Museum Hours review: life as art
A little bit like a travelogue, a little bit like people-watching, this is simultaneously a relaxing and invigorating cinematic experience. Simply magnificent.
I’m “biast” (pro):
I’m “biast” (con): nothing
(what is this about? see my critic’s minifesto)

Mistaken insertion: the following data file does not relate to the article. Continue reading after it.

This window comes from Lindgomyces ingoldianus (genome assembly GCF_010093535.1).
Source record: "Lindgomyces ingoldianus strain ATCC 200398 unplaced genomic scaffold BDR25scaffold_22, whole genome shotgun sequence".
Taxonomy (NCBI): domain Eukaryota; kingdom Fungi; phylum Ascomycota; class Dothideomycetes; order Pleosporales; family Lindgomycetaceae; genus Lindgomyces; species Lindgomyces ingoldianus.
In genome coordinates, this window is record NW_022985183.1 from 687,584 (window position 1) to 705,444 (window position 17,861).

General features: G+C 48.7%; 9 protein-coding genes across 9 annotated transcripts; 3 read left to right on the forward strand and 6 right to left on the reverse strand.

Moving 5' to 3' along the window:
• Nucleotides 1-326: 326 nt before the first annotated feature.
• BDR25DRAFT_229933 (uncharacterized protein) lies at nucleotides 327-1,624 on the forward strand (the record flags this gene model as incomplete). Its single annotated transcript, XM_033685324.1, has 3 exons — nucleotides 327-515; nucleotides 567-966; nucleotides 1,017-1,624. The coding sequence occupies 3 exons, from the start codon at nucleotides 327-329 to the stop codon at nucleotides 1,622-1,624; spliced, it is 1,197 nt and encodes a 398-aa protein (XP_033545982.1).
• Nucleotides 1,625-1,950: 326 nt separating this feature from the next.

What a wonderfully strange and strangely lovely film! Canadian Anne is visiting Vienna, not as a tourist but because an old friend of hers is dying in a hospital, and she escapes from that horrible reality in the glorious Kunsthistorisches Art Museum, where she befriends guard Johann, who initially takes pity on her confusion about a city she doesn’t know. There’s no grand drama here, just two people hanging out, sharing stories and becoming friends as Johann shows Anne around the museum and the city. Spoiler! There isn’t even any romance. A little bit like a travelogue, a little bit like people-watching, this is simultaneously a relaxing and invigorating cinematic experience. Filmmaker Jem Cohen’s camera lingers with its serene eye on the city, turning garbage in the streets and piles of crap at a flea market into darkly beautiful Renaissance paintings, like the Bruegels in the museum room Johann likes best. (In one scene, we eavesdrop on a long lecture delivered by a museum proctor on Bruegel’s works, and it is totally fascinating.) Mary Margaret O’Hara as Anne and nonactor Bobby Sommer as Johann apparently improvised much of their dialogue, which meanders from sickness and death to art and politics to heavy metal music, and is never less than gently riveting, and often funny and incisive. (“Nowadays they call it event management,” says Johann of his former life as a rock roadie in the 60s. “We just called it rock ’n’ roll.”) Cohen’s previous work is primarily in the field of art documentaries, and while I suppose that, technically, Museum Hours should be considered an arty experimental film, it feels very grounded, modest, and straightforward to me. The cold dark gray of Viennese winter throbs with life and warmth, and a wall of snapshots in a bustling pub becomes as significant and as meaningful as that room full of Bruegels. Simply magnificent.